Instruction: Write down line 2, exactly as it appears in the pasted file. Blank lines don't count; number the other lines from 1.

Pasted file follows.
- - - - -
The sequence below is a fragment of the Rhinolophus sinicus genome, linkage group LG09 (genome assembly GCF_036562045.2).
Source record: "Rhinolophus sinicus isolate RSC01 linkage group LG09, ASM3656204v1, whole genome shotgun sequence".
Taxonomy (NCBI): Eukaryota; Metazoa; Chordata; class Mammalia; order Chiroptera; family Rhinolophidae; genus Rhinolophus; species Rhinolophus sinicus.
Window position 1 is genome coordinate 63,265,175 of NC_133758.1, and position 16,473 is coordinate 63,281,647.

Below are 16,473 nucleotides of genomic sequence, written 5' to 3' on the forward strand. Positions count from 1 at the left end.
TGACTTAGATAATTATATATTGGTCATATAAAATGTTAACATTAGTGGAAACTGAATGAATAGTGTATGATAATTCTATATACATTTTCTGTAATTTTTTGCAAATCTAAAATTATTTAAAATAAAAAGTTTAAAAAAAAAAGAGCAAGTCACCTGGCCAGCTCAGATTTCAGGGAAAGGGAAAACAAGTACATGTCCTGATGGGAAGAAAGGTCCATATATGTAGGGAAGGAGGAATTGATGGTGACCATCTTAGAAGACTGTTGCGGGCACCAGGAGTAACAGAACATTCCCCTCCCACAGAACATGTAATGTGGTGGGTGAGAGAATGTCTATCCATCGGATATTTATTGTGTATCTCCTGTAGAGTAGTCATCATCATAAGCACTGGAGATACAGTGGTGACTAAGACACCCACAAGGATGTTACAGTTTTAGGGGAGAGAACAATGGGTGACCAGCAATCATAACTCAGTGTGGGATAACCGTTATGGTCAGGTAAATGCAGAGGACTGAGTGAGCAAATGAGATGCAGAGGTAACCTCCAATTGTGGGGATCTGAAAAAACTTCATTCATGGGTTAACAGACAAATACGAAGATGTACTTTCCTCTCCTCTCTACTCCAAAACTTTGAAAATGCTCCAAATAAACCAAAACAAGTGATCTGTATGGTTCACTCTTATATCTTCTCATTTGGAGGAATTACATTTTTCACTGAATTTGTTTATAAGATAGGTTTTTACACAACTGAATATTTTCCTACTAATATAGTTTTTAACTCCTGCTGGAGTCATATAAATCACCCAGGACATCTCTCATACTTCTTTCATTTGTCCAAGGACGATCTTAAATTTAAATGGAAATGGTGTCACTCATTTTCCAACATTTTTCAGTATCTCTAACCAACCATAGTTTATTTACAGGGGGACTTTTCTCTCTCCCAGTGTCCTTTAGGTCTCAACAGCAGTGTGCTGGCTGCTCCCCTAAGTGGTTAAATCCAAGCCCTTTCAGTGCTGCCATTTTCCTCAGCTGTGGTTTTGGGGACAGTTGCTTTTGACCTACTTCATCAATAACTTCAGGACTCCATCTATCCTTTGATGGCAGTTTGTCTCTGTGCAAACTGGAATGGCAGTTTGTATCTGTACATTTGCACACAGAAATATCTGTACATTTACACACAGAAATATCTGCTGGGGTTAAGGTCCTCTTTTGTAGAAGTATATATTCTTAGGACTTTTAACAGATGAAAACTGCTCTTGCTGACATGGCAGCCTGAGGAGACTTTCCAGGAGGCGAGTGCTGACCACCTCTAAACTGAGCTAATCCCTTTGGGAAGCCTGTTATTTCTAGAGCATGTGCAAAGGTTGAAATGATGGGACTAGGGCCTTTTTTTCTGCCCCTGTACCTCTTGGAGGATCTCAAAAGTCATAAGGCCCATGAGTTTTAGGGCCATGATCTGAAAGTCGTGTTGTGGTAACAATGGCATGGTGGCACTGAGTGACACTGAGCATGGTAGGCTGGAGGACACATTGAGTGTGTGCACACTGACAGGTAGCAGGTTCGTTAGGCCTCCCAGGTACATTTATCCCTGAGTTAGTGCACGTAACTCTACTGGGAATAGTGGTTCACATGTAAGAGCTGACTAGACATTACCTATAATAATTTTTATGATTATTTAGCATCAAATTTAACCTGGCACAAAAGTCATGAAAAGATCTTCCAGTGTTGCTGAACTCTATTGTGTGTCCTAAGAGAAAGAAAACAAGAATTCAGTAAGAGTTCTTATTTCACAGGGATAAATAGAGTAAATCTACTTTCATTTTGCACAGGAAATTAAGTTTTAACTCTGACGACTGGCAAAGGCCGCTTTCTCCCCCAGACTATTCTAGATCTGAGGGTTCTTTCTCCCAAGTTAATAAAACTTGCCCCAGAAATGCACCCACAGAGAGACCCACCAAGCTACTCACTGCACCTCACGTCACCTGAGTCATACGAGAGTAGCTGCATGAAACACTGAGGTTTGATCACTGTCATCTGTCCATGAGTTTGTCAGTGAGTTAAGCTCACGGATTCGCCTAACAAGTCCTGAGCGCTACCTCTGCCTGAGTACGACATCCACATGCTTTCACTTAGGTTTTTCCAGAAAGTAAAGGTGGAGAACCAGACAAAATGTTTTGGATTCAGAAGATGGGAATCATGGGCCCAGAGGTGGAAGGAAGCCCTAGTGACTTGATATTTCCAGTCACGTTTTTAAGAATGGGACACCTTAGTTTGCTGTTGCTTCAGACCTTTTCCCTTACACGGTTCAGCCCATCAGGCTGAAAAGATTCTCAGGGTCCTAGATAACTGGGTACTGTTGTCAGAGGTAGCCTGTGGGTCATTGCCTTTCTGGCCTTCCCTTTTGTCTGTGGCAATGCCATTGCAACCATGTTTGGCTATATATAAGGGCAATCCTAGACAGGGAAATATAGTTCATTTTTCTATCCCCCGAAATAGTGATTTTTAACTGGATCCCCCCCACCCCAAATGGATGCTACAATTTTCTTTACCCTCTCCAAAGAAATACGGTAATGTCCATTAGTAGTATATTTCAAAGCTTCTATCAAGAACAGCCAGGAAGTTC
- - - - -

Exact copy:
Source record: "Rhinolophus sinicus isolate RSC01 linkage group LG09, ASM3656204v1, whole genome shotgun sequence".